To one of cinema’s most infamous torture scenes, and a moment that will make your teeth itch. In a bid to brainwash Malcolm McDowell's Alex into rejecting violence via the new Ludovico technique, doctors pin his eyes open and force him to watch graphic physical and sexual abuse, all to the soundtrack of Beethoven. And due to the drugs in his system, it doesn't take long for him to start feeling sick - but, he can’t look away! McDowell actually suffered temporary blindness due to a scratched cornea whilst filming this scene. Jeez.

#5: Choose Life
“Trainspotting” (1996)


Law-breaking chaos and a killer soundtrack set the tone for Danny Boyle’s 1996 hit about heroin addiction. And thanks to a dramatic monologue from Ewan McGregor’s Renton, this opening sequence has stuck with film lovers for decades. Introducing the film’s characters along the way, this intro’s fast-paced, seamlessly intertwined shots make for some of the most satisfying visuals ever put to film. And Renton’s nihilistic rant makes us all question our own materialistic creature comforts.

#4: Musical Crucifixion
“Monty Python's Life of Brian” (1979)


We were spoilt for choice with memorable moments from the Python films, with oodles of sketches and unforgettable one liners. But today, we’ve gone with the lighthearted ending to their satirical storm on religion. Crucified and awaiting death, Brian looks on as his fellow sufferers break into song, delivering what is now one of the most recited tunes ever, heard anywhere from football matches to funeral wakes. And it’s proof that the Pythons can put a humorous spin on just about anything.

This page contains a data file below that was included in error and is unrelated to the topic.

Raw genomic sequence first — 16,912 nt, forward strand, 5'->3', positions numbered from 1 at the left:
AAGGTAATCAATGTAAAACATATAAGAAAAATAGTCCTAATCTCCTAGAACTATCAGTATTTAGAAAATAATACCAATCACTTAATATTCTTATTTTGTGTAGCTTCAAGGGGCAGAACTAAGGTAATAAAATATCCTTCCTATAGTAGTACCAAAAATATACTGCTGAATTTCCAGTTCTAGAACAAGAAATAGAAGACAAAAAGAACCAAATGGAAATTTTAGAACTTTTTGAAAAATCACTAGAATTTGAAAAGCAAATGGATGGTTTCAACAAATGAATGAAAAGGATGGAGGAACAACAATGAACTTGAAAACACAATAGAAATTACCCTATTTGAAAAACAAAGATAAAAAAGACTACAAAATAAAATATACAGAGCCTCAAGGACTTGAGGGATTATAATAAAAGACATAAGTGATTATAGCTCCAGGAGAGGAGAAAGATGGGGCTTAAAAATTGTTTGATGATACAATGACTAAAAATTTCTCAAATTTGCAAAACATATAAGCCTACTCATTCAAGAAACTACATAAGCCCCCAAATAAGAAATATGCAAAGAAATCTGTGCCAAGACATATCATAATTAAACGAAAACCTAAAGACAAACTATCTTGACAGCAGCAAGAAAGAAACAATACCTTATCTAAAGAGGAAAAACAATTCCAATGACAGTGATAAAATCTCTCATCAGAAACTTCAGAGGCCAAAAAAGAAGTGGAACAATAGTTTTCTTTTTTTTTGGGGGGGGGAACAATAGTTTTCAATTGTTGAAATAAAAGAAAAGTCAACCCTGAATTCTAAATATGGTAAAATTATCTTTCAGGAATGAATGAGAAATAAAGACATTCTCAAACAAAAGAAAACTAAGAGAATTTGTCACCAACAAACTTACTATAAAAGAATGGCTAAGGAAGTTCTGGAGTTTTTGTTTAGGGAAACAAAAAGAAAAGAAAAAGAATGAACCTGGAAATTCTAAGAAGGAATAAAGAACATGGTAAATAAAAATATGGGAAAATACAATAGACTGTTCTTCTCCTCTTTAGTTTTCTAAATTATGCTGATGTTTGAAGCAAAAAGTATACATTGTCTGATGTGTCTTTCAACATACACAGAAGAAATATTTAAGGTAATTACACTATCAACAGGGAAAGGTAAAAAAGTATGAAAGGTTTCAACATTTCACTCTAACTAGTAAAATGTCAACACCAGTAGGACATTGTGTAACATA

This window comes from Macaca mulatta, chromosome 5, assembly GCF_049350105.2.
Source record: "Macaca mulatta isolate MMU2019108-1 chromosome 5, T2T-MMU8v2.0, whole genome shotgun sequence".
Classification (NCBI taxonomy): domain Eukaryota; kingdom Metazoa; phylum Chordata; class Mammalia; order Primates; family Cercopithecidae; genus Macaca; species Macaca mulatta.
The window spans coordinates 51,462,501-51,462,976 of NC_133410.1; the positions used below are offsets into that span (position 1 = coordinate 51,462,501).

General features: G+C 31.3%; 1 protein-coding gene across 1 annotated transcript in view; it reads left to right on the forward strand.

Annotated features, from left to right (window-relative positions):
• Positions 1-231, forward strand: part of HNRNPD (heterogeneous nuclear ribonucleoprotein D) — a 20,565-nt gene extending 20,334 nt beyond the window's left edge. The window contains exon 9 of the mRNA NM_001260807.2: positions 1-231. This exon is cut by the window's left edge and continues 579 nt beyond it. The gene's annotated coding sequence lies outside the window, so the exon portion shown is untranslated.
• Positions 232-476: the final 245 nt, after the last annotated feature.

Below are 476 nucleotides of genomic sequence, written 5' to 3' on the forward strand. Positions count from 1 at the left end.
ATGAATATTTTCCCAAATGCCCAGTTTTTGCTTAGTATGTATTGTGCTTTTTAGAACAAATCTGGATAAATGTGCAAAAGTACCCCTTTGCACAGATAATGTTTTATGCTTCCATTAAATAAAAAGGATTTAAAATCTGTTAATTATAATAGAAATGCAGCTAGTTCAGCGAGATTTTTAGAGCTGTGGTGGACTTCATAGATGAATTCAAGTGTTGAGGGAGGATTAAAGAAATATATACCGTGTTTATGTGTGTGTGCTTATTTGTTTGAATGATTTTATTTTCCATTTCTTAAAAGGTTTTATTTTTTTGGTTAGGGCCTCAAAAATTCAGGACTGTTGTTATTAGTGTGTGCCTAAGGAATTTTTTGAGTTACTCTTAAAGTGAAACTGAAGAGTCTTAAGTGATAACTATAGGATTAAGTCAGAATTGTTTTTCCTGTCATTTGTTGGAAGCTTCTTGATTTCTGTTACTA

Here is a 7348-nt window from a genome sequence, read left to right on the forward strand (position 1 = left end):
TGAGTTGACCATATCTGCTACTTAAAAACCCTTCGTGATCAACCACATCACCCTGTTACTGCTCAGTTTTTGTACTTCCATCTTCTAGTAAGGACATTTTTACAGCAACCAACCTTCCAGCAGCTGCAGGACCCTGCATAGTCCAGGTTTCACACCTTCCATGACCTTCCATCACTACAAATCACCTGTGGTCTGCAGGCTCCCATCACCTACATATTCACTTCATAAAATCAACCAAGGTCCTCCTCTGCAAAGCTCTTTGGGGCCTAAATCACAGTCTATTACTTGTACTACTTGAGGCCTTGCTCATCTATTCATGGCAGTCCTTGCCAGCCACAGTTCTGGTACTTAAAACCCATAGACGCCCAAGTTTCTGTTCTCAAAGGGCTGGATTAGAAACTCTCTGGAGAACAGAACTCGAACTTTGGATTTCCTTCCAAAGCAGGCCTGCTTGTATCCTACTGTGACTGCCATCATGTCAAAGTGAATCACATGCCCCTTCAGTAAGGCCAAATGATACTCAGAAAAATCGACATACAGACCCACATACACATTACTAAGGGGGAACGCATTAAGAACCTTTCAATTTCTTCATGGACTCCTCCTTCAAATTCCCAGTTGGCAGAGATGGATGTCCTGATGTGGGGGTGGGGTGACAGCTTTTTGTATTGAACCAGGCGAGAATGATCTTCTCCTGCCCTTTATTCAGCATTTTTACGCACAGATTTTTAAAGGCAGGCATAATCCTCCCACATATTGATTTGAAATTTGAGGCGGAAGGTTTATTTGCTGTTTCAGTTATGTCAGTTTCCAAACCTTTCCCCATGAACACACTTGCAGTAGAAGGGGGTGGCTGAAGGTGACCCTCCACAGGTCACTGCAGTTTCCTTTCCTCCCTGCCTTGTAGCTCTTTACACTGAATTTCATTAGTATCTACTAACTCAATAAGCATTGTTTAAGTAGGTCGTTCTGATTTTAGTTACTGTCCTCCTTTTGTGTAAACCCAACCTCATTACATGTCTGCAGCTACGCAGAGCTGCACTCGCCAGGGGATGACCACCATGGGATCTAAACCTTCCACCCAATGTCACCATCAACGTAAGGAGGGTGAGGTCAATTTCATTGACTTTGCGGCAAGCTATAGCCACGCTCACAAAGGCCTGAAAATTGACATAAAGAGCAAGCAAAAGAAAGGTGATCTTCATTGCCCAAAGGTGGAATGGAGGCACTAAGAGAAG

#3: Rodeo Bomb
“Dr. Strangelove” (1964)


Filled with farcical nuclear war negotiations, “Dr. Strangelove” has political satire coming out of its ears. Although Peter Sellers steals the show with his numerous roles, we’re focussing on Slim Pickens’ portrayal of Major T. J. "King" Kong and his dramatic demise astride a cataclysmic bomb - it’s a scene that’s been parodied countless times. Fiddling with wires and ultimately finding himself atop a nuke as it’s about to be deployed, he sets off, hat in hand and rides it into oblivion.

#2: Chestburster
“Alien” (1979)


The fact that we see only fleeting glimpses of the famed creature throughout this film is exactly why this scene works so well. In a word, suspense. Just when we think we know what’s going on, Ridley Scott hits us for six. In this scene, the crew celebrates the return of Kane, who’s seemingly unharmed after an extraterrestrial encounter. But, we all know it’s not that simple. Taking a few mouthfuls of food, it doesn't take long for things to take a dramatic turn. Heartburn’s a bitch.

Before we unveil our top pick, here are a few Honourable Mentions.

Harry Lime’s Entrance
“The Third Man” (1949)

Perfumed Ponce
“Withnail and I” (1987)

Sherif Ali’s Well
“Lawrence of Arabia” (1962)

#1: The Bone
“2001: A Space Odyssey” (1968)


A simple scene in its essence, but one that insightfully points to mankind's destructive tendencies. Depicting the moment an ape discovers the catastrophic capabilities of using a tool as a weapon, it is essentially the pivotal point in history where war and conflict become a means of resolution. Together with its slow motion cinematography and a booming Richard Strauss soundtrack, it is one of the most memorable and significant scenes in history. And that transition to space - awesome.